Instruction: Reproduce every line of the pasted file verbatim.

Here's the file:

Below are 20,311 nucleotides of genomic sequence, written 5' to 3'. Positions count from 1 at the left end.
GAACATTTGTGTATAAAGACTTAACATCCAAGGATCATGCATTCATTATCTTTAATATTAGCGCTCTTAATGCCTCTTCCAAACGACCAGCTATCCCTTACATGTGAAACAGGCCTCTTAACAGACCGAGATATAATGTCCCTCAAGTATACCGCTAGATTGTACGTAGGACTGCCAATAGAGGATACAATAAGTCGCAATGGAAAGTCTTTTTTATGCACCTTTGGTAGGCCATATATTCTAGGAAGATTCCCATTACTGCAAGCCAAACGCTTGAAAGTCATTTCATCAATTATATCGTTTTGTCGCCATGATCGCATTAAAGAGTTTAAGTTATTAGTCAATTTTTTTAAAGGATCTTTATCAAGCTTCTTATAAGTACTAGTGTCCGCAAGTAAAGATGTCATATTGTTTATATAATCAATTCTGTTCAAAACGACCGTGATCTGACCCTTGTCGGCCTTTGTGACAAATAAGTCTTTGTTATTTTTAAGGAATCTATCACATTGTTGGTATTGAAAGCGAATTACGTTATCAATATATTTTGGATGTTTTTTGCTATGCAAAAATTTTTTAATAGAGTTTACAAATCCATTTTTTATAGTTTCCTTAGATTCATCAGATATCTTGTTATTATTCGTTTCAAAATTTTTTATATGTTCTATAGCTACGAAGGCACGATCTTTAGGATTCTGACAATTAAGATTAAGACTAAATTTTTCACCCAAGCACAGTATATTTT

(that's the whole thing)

Below are 20,311 nucleotides of genomic sequence, written 5' to 3'. Positions count from 1 at the left end.
GAACATTTGTGTATAAAGACTTAACATCCAAGGATCATGCATTCATTATCTTTAATATTAGCGCTCTTAATGCCTCTTCCAAACGACCAGCTATCCCTTACATGTGAAACAGGCCTCTTAACAGACCGAGATATAATGTCCCTCAAGTATACCGCTAGATTGTACGTAGGACTGCCAATAGAGGATACAATAAGTCGCAATGGAAAGTCTTTTTTATGCACCTTTGGTAGGCCATATATTCTAGGAAGATTCCCATTACTGCAAGCCAAACGCTTGAAAGTCATTTCATCAATTATATCGTTTTGTCGCCATGATCGCATTAAAGAGTTTAAGTTATTAGTCAATTTTTTTAAAGGATCTTTATCAAGCTTCTTATAAGTACTAGTGTCCGCAAGTAAAGATGTCATATTGTTTATATAATCAATTCTGTTCAAAACGACCGTGATCTGACCCTTGTCGGCCTTTGTGACAAATAAGTCTTTGTTATTTTTAAGGAATCTATCACATTGTTGGTATTGAAAGCGAATTACGTTATCAATATATTTTGGATGTTTTTTGCTATGCAAAAATTTTTTAATAGAGTTTACAAATCCATTTTTTATAGTTTCCTTAGATTCATCAGATATCTTGTTATTATTCGTTTCAAAATTTTTTATATGTTCTATAGCTACGAAGGCACGATCTTTAGGATTCTGACAATTAAGATTAAGACTAAATTTTTCACCCAAGCACAGTATATTTT